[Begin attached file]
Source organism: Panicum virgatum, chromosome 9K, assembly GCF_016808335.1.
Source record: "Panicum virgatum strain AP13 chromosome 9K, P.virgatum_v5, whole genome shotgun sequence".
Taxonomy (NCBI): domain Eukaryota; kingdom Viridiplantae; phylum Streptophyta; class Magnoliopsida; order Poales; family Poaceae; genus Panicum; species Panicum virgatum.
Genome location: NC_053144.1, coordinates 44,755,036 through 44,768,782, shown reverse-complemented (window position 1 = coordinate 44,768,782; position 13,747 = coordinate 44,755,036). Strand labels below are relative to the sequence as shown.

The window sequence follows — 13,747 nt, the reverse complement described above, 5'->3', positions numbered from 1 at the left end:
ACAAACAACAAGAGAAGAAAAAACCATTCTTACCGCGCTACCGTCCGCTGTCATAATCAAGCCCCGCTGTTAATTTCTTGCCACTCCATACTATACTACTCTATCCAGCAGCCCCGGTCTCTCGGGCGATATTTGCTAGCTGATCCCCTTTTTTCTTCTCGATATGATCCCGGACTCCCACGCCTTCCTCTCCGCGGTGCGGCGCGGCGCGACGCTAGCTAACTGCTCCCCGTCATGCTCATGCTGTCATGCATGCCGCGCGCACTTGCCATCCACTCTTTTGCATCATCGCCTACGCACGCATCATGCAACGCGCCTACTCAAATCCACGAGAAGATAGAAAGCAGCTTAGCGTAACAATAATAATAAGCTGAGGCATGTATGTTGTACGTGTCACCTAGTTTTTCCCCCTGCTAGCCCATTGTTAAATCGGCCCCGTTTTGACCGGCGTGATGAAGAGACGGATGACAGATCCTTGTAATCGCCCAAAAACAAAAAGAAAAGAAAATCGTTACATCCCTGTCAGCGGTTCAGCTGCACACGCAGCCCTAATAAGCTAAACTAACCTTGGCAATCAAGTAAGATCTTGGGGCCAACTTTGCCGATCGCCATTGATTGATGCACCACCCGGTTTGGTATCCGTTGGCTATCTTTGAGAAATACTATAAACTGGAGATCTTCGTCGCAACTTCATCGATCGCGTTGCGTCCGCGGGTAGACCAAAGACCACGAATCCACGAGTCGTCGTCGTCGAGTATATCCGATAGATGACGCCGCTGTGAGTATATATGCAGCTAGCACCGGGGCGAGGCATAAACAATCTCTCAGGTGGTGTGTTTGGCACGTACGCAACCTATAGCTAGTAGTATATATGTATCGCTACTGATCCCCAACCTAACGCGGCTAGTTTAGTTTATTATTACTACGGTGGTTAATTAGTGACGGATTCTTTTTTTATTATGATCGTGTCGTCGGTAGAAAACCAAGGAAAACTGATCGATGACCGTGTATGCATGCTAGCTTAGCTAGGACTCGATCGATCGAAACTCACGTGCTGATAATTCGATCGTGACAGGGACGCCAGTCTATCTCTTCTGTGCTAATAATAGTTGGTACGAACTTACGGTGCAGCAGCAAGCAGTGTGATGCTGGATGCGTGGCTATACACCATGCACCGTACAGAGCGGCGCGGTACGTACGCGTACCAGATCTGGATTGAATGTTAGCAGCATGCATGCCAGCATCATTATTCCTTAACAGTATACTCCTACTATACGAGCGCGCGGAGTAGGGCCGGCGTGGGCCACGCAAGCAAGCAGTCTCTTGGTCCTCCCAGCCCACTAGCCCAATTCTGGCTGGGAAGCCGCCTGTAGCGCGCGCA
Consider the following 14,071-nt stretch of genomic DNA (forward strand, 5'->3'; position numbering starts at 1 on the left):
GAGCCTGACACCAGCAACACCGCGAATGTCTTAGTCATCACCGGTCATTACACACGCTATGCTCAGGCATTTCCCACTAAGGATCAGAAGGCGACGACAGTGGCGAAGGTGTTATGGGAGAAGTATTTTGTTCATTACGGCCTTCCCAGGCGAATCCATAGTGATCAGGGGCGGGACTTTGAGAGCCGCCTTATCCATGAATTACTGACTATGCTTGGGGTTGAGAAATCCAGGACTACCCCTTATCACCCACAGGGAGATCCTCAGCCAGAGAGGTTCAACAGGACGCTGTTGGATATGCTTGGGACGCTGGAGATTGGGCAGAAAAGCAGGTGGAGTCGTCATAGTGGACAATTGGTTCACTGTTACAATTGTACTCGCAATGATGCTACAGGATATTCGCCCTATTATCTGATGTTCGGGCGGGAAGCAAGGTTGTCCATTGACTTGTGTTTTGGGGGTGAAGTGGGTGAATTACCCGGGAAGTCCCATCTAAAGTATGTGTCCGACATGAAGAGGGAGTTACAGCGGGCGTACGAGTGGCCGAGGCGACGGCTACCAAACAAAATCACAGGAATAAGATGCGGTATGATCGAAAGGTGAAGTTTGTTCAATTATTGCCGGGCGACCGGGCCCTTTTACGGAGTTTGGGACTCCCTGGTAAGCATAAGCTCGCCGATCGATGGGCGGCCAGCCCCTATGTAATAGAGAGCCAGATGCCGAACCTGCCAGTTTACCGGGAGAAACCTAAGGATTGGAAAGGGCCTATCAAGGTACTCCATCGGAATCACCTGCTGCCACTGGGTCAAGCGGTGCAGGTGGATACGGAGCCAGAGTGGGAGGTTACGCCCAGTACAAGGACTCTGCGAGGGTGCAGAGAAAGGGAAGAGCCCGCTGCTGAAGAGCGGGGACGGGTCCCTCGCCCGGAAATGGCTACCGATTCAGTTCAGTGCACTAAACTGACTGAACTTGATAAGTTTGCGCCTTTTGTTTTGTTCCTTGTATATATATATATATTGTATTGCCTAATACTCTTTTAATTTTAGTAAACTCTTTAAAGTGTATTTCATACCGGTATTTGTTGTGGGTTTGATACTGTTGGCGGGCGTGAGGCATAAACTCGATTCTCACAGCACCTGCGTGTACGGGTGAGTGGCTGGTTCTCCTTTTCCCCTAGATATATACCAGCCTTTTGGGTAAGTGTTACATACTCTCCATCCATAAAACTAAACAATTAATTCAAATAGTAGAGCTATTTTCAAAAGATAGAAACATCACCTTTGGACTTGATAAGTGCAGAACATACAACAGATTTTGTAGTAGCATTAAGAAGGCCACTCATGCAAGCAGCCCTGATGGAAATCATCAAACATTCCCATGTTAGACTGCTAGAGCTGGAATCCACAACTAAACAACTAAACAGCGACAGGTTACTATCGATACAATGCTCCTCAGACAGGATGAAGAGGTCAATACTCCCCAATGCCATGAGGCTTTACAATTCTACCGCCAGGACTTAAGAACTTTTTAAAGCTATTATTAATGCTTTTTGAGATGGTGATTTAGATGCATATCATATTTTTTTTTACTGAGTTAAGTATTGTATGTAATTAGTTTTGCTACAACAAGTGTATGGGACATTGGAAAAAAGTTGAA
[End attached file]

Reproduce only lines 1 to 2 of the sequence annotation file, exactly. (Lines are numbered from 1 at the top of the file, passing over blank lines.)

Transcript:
Source organism: Panicum virgatum, chromosome 9K, assembly GCF_016808335.1.
Source record: "Panicum virgatum strain AP13 chromosome 9K, P.virgatum_v5, whole genome shotgun sequence".